Revisiting The Question of Device Use Among Children and Parents: Is it Time to say NO to Electronic Devices for Your Children?


Dr. Corinne Masur

It’s said that California is ten years ahead of the rest of the nation.  Well, in this Sunday’s New York Times (10/28/18), an article appeared talking about the fact that Silicon Valley parents are banning electronic devices from their children’s lives.

Have they solved the unending debate about this subject, finally concluding that YES, electronic devices ARE bad for our children?

“Even a little screen time can be so addictive, some parents believe, that it’s best if a child neither touches nor sees any of these glittering rectangles”, the article says. Some parents are requiring that their babysitters sign a “no screen time contract” stating that neither the babysitter nor the children she/he is caring for spend time on screen during the period of employment.

Evidently, all these people working for tech companies are now panicking about the effect of technology on their own children.

Vigilantes are posting photos of nannies using cell phones while caring for children so that parents can then reprimand – or fire – the nannies.

Everything has changed in the past year, says one nanny quoted in the article; “parents are much more aware of the tech they’re giving their kids” and are saying, “Reel it back, no screen time at all.”

Parents are finding that, when engaged on phones or computers, kids don’t listen to a thing they say.  But guess what?  Kids are also finding that when engaged on phones or computers, their parents aren’t listening to a thing THEY say.

Is this how we want to live as families?

Perhaps we in other areas of the U.S. shouldn’t wait ten years to catch up with California this time.  Perhaps we need to evaluate our own habits and those of our children and make changes NOW in order to make sure that the time we spend together, we actually spend TOGETHER, not on our devices.

You say that you simply cannot ban cell phone use at home because you yourself want to look at the phone when you are home with your children?

Well how about trying at least to limit your own use – and that of other family members – by implementing one or more of these:

  1. No screens at all for children under 3
  2. No cell phones at meals for ANYONE in the family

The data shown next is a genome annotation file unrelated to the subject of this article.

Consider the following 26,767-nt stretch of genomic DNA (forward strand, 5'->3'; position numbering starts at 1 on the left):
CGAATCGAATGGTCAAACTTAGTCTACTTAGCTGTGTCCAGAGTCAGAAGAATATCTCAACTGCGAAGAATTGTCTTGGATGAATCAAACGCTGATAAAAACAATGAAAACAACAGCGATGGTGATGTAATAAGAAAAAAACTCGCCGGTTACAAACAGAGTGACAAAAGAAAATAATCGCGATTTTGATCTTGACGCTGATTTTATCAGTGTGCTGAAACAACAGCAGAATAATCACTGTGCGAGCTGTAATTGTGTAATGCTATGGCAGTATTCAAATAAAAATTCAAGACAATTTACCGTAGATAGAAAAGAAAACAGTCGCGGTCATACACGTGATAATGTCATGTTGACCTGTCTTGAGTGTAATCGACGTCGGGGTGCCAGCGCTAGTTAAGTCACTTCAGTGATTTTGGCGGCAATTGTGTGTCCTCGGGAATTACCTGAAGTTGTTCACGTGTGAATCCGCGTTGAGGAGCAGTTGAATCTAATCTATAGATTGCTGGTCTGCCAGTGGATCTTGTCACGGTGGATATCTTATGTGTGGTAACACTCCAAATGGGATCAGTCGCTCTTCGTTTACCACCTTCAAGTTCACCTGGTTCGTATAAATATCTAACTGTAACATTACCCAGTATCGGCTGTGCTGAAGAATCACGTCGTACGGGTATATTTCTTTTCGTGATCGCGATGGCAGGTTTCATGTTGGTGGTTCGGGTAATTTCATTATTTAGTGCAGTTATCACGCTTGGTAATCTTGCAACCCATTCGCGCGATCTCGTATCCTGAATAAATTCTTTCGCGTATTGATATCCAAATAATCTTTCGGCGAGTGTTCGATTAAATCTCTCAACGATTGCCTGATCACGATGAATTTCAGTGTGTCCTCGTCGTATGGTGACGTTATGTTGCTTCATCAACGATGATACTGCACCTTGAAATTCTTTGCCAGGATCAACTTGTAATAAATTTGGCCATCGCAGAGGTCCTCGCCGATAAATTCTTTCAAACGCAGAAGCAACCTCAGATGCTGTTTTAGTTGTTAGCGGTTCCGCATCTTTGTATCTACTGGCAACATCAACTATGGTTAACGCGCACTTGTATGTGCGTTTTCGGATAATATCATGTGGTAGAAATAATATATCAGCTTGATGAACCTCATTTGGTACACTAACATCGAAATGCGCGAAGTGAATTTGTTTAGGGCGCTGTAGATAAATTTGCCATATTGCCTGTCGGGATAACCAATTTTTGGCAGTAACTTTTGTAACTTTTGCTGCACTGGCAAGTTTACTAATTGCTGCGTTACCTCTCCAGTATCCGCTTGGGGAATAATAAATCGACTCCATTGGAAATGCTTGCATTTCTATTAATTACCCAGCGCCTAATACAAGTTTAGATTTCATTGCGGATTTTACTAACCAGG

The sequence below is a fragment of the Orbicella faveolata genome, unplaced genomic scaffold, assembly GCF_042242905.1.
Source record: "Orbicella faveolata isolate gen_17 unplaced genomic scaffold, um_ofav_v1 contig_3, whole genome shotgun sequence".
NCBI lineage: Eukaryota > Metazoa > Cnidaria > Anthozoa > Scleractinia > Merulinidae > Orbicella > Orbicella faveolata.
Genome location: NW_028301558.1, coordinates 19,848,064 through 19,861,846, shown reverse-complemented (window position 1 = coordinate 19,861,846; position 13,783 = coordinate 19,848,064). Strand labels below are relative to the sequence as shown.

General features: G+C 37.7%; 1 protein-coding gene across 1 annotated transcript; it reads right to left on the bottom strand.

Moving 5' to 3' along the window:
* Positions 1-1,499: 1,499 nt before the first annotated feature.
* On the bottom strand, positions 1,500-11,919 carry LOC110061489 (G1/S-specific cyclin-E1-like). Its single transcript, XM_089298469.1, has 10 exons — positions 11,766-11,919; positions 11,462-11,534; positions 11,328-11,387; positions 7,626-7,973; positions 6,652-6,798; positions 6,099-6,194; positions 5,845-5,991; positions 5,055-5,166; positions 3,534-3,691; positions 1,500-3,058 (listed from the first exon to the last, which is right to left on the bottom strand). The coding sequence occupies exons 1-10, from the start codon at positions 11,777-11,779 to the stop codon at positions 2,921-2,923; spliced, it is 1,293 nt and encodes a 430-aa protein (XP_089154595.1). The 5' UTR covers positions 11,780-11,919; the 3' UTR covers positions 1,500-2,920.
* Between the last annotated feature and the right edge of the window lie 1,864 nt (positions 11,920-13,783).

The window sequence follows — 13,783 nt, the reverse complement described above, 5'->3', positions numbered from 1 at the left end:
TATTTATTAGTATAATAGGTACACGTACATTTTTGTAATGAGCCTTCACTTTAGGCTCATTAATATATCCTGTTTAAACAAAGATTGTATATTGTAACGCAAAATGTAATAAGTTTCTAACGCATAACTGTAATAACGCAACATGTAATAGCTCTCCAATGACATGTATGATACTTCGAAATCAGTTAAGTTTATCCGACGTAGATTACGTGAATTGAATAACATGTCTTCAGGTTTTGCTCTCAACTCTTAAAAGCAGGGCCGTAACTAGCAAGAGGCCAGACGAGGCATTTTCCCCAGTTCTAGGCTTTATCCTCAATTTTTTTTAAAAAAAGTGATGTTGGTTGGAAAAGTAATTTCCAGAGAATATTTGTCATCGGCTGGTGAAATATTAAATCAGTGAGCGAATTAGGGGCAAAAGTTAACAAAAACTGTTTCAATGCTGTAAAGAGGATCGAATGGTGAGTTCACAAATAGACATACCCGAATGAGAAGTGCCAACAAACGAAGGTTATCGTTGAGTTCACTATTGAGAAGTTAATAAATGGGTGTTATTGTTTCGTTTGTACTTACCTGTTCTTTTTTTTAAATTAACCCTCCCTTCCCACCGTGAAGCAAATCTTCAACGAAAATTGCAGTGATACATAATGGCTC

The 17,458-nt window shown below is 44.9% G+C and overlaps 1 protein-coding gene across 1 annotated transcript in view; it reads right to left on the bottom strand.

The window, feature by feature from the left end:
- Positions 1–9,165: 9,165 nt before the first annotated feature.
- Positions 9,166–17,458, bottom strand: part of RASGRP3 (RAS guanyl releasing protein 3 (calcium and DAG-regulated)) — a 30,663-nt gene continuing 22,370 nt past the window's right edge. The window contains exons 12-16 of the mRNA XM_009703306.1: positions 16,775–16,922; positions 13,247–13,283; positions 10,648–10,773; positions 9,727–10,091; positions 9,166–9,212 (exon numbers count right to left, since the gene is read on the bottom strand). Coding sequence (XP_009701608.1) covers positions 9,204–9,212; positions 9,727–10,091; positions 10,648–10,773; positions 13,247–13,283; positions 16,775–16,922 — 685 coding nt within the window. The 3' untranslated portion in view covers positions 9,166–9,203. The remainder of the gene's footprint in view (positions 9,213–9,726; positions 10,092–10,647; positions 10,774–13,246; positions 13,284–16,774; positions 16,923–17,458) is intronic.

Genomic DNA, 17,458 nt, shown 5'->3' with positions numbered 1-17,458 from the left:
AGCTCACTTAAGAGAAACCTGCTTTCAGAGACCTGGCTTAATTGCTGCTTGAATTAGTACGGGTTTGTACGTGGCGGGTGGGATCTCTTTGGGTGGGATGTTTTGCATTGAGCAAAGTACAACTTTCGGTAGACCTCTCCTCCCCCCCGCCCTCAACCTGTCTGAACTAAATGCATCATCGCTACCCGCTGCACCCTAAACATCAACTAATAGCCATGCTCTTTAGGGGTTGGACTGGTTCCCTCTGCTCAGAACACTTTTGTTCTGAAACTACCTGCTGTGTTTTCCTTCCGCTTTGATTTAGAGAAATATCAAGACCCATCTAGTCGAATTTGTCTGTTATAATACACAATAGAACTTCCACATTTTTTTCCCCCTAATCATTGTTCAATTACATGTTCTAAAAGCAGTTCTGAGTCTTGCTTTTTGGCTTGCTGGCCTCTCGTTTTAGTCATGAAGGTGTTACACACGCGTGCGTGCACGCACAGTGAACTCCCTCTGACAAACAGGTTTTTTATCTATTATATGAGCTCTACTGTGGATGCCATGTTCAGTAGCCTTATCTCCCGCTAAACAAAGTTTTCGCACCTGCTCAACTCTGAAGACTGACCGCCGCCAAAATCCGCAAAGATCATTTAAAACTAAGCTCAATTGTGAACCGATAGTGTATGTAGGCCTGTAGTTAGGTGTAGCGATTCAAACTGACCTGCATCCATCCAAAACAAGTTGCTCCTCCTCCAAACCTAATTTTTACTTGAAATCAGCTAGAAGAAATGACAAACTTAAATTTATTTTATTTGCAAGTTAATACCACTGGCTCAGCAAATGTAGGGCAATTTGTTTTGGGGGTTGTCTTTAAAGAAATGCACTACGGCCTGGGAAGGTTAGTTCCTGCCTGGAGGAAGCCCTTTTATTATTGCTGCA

3. No cell phone use while on vacation between the hours of 9AM and 9PM
  4. No cell phone or computer use during specified hours EACH day
  5. Place a basket at the entrance to your home where cell phones are placed when each person comes in the door

Or perhaps you can think up some of your own limits on screen use to suit your family?

Establishing boundaries on your use of electronic devices at home will help to provide more actual family time – but it will also help your children internalize the idea that electronics usage CAN be limited. So many children are struggling now to get their homework done without looking at their screens, or to sleep a full night without waking up to look at their phones.  These kids feel alone with the struggle, both wanting to stay up to date with friends on Instagram and Snapchat, AND knowing they need to do certain things uninterrupted.  Without some help, without some modeling by parents, our children are having to navigate this new world on their own – and often they are failing to find a way to set reasonable limits for themselves on their phone and social media consumption.

Parents – it’s time to take control over your children’s use of electronic devices just as some parents are doing in California – or in a way that suits your particular family’s needs.  AND it is time to take control of your own use of devices around your children. The science is just not entirely available yet.  Cell phones and computers have been around for too short a time for reliable longitudinal studies on the effect of the use of electronic devices on development.  But common sense tells us that knowledge of how to use and program electronic devices will help our children to function in the world of the future, and that constant use of cell phones and computers will hamper their interpersonal skills, physical activity levels, and participation in real life experiences starting now and continuing throughout their lives.



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